“Today we begin the formal process of examining how we can get this regulation right by first listening and learning from those who must put these rules to work and live with its impact,” Carson concluded.

 

Background

On July 16, 2015, HUD published its AFFH final rule.  The stated purpose of that regulation was to provide HUD program participants with a revised planning approach to assist them in meeting their legal obligation to affirmatively further fair housing.  Since then, HUD found that in contrast to its stated goals, the AFFH rule proved ineffective, highly prescriptive, and effectively discouraged the production of affordable housing. 

Last January, HUD suspended the obligation of local governments to file plans under the regulation and, in May, withdrew a computer assessment tool required to be used by local governments in preparing those plans.  HUD found that rather than assisting local governments in formulating acceptable fair housing assessments, the ‘Local Government Assessment Tool’ was confusing, difficult to use, contained errors, and frequently produced unacceptable assessments, and otherwise required an unsustainable level of technical assistance.  HUD continues to review comments submitted in response to the withdrawal of the Local Government Assessment Tool.  The Department will consider those comments during its consideration of potential changes to the AFFH regulations. ## (News, analysis and commentary.)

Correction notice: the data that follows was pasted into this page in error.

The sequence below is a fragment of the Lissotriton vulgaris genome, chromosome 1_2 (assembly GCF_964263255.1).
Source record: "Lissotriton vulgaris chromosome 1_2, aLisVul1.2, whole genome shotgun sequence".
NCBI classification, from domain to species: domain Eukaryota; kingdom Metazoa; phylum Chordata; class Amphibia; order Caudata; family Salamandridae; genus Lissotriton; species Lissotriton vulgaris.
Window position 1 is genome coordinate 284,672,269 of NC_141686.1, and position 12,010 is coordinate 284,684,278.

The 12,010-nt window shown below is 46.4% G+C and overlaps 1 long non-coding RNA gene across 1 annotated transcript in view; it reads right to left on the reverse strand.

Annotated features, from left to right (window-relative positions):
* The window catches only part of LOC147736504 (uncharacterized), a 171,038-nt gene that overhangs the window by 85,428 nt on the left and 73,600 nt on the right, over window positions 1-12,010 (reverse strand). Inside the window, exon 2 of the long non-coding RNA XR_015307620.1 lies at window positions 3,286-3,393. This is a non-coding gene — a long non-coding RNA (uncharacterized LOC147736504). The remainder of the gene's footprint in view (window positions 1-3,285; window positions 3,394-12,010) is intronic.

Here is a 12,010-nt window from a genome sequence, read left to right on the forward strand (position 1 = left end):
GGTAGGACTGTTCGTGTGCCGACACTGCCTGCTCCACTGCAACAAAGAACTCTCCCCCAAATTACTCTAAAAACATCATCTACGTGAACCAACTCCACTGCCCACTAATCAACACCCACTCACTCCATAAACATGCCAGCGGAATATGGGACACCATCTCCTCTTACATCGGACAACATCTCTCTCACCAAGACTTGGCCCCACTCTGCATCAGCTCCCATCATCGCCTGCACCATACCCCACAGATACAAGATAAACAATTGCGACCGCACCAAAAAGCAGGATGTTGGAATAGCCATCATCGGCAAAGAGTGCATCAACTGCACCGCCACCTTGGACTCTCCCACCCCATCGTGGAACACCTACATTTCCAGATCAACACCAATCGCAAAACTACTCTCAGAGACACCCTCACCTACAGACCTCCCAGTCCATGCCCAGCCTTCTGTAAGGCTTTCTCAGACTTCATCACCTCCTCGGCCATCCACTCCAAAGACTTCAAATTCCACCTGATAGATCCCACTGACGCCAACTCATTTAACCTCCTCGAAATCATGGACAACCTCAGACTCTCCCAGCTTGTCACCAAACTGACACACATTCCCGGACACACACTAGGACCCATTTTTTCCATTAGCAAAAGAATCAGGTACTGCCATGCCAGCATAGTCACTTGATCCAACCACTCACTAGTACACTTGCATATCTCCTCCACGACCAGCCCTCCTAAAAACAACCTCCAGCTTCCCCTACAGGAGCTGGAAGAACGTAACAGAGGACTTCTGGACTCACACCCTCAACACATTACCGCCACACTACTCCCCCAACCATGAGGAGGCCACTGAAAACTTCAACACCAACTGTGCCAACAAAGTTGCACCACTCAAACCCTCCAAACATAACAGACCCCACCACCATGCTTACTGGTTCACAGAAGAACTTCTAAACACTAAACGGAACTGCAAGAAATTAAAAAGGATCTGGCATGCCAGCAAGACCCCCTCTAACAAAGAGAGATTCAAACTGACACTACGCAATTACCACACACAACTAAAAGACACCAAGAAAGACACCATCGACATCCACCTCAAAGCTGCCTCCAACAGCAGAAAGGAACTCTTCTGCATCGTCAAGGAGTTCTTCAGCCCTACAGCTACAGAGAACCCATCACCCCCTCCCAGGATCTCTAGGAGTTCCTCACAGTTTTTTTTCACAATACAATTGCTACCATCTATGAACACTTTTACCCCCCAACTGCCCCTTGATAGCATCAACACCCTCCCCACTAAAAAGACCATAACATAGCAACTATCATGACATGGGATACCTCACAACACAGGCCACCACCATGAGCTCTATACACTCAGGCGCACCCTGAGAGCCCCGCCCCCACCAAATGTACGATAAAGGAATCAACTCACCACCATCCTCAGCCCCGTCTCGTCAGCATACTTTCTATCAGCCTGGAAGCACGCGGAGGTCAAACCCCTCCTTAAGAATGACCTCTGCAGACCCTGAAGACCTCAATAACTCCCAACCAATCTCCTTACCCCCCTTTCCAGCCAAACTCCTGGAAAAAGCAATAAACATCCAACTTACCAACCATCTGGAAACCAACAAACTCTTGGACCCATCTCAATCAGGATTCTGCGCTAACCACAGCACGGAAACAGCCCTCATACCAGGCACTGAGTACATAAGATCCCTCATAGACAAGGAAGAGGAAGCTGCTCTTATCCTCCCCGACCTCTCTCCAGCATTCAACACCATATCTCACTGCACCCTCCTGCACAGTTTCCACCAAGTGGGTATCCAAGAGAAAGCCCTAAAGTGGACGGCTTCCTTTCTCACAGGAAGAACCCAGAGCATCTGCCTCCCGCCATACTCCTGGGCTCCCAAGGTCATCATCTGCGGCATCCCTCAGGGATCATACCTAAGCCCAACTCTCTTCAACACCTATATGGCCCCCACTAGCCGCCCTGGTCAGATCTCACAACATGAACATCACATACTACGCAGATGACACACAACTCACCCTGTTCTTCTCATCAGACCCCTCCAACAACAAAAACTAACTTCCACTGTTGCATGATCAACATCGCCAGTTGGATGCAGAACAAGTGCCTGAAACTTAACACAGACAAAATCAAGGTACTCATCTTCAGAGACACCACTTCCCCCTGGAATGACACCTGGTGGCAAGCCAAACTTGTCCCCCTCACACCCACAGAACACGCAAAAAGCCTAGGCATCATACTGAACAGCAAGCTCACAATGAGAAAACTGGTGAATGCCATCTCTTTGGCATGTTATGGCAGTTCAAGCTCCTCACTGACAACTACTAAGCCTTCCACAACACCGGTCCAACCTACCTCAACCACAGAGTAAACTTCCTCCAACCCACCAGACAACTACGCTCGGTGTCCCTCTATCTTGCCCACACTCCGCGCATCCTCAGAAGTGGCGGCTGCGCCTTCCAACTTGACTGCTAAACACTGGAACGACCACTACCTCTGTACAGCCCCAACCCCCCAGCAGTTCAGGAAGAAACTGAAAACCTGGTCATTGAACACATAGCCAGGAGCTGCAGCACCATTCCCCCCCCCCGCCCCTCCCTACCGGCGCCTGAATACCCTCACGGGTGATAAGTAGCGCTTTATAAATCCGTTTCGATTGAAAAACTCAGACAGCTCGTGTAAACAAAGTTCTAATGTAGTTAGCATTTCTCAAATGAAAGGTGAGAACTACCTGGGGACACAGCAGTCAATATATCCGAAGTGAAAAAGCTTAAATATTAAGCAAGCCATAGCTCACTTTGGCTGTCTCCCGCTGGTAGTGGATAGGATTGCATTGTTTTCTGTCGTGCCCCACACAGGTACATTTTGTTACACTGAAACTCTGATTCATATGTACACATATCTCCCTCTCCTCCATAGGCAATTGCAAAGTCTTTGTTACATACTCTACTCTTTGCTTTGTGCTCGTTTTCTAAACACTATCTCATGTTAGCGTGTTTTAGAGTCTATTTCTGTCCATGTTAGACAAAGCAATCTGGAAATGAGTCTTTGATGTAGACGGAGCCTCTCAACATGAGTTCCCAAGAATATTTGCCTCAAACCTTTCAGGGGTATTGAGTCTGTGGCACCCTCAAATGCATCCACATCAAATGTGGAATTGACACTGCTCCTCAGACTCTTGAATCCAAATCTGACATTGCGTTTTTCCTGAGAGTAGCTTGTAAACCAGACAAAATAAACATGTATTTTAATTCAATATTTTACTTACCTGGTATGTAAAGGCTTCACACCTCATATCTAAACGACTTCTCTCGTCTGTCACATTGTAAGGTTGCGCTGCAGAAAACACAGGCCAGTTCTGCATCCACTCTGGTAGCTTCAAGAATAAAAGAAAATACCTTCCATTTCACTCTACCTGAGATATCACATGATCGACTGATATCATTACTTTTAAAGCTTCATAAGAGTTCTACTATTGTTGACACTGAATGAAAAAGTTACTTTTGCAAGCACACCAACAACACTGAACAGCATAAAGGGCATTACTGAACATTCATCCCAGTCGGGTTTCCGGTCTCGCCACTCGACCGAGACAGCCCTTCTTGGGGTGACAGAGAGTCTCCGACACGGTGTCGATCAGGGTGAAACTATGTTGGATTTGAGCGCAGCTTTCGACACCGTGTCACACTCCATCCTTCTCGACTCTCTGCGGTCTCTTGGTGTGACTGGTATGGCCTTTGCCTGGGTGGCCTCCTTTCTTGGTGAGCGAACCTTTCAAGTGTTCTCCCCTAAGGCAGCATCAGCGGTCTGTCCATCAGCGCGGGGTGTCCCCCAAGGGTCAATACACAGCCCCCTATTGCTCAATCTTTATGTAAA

(Third party images, content are provided under fair use guidelines.)

 

ConfidentialNewsTipsOKTipsIreportMHNews@MHMSM-comGraphic

To report a news tip, click the image above or send an email to iReportMHNewsTips@mhmsm.com – To help us spot your message in our volume of email, please put the words NEWS TIP in the subject line.

1) To sign up in seconds for our MH Industry leading emailed news updates, click here.EmailedMHProNewsHeadlineNewsDailyBusinessNews

2) To provide a News Tips and/or Commentary, click the link to the left. Please note if comments are on-or-off the record, thank you.

3) Marketing, Web, Video, Consulting, Recruiting and Training Resources

SoheylaKovachDailyBusinessNewsMHProNewsMHLivingNewsSubmitted by Soheyla Kovach to the Daily Business News for MHProNews.com. Soheyla is a managing member of LifeStyle Factory Homes, LLC, the parent company to MHProNews, and MHLivingNews.com.

 

 

 

 

 

Related Reports:

Secretary Carson, HUD Commemorates 50 Years Of The Fair Housing Act, Fair Housing Month

 

Housing, Jobs, Poverty, Opportunity – Kerner Commission Remix, HUD and Manufactured Homes


Matthew Silver - Reporter at Large
Soheyla Kovach - Support Services
L.A. 'Tony' Kovach - Publisher, Editor and Marketing Director. To submit a news tip, please click here: iReportMHNewsTips@MHMSM.com
Comments are closed.